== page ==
Articles Posted in Powerline Injuries

https://www.seattleinjurylawyerblog.com/files/2019/04/2016-01-14-10.08.20-225x300.jpgA downed electrical line coming into contact with a building or person can result in electrical shock or fire. In order to protect buildings and the occupants inside them from injury or death, the National Electrical Safety Code (NESC) created clearance regulations for electrical lines that hang over or run next to buildings.

The NESC, published by the Institute of Electrical and Electronics Engineers, is considered the industry standard for electrical safety regulations. Most state regulatory commissions adopt the NESC.

The NESC publishes both vertical clearance requirements for electrical lines running over buildings and horizontal clearance regulations for electrical lines running adjacent to buildings. The vertical clearance regulation is dependent on whether or not the roof is available to pedestrians. If the roof is not accessible to pedestrians, the electrical line must be no less than 12.5 feet from the highest point of the roof. Whereas if a roof is accessible to pedestrians, the electrical lines must be no less than 13.5 feet from the highest point of the roof. The NESC considers a roof to be accessible to pedestrians if it can be casually accessed through a doorway, ramp, window, stairway, or permanently-mounted ladder by a person on foot who does not need to use extreme physical force or any special tools or devices to gain entry.

https://www.seattleinjurylawyerblog.com/files/2019/03/2016-01-06-11.27.27-300x199.jpgElectrical lines over roads can cause serious injury if a person, truck, or extension ladder come into contact with the charged line. Because of the risk of injury posed by overhead electrical lines, the National Electrical Safety Code (NESC) publishes strict guidelines for height clearance over roadways.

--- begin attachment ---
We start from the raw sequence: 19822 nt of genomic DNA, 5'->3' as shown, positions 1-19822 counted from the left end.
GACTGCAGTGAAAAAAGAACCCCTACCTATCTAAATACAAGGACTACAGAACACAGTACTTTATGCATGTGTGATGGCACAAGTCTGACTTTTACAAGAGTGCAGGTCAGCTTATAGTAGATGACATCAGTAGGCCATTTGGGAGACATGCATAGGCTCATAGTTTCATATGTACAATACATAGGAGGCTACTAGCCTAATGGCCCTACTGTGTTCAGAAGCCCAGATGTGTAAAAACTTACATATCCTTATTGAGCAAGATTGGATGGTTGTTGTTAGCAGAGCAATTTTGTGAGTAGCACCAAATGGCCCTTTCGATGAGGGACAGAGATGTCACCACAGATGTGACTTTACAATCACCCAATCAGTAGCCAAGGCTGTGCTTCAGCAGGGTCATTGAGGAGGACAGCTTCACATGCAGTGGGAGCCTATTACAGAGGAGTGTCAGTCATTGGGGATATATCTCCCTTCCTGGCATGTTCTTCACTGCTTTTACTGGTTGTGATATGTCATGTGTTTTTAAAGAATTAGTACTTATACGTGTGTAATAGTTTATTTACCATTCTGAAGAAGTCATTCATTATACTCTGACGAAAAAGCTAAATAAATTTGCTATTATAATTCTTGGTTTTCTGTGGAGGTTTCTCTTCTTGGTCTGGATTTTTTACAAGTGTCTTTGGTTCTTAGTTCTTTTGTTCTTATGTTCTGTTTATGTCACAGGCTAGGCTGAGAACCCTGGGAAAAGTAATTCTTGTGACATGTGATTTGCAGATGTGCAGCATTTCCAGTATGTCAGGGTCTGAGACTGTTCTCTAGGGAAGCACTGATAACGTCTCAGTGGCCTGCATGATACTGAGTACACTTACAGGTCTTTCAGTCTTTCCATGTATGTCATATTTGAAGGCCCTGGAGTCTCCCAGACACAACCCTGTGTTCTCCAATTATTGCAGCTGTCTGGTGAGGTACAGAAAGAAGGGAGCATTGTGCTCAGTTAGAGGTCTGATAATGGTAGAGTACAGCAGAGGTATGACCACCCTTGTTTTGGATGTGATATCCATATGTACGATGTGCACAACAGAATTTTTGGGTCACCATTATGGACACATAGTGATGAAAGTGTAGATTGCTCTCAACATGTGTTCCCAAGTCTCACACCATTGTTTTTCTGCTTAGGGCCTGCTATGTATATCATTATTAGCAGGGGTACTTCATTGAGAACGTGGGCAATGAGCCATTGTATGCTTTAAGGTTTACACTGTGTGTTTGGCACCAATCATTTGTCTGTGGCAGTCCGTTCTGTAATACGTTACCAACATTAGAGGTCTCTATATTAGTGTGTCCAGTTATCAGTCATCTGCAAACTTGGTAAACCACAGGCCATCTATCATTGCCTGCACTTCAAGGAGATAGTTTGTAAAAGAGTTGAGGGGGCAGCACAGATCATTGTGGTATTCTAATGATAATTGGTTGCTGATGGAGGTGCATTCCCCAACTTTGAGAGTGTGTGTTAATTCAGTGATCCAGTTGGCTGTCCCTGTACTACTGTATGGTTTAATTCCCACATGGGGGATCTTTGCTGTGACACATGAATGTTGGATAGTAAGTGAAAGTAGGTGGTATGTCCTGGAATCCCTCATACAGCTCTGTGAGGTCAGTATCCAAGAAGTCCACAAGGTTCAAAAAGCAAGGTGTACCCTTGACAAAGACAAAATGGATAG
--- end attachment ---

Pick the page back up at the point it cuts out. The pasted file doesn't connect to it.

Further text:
The NESC is published every five years by the Institute of Electrical and Electronics Engineers.  The NESC creates rules and guidelines for electric supply stations, overhead lines, underground lines, and safety-related practices for utility workers. It is considered the industry standard for safety guidelines across the United States. The NESC may be adopted by state regulatory commissions. Although the NESC regulations are the industry standard, transportation departments, cities, and states may require additional clearances.

The required clearance under the NESC is dependent on the activity under or adjacent to the electrical lines and the type of cable or conductor. The minimum required height clearances for electrical lines over roadways subject to truck traffic are below:

https://www.seattleinjurylawyerblog.com/files/2019/03/2016-01-06-11.29.23-300x199.jpgIt is common for a storm or car crash to cause overhead powerlines to be downed. Although electrical injuries are not common, the dangers of downed powerlines should not be underestimated. Downed powerlines can carry an electrical current strong enough to cause serious injury or death.

The stronger the electrical current charging throughout a person’s body, the more serious their injuries will be. Electrical injuries range from a slight tingling sensation to respiratory paralysis and cardiac arrest caused by ventricular fibrillation. Deep tissue burning is likely to occur wherever the current flows throughout the body. Much of the burning may be internal and not immediately apparent to first responders. Internal burning can be deadly and cause serious injuries to internal organs. The most severe injuries occur when the electrical current passes through the person’s heart and lungs.

Electrical injuries occur when you comes into contact with an electrical source, such as a downed powerline. The electrical current is transferred from the powerline to your body. One way you can come into contact with an electrical source is by directly touching a downed powerline. You may also suffer electrical injuries, if you touch anything in contact with the fallen powerline, such as a fence or car. If a downed powerline has fallen on your car, you should stay inside your vehicle, if possible, and wait for rescue crews to arrive.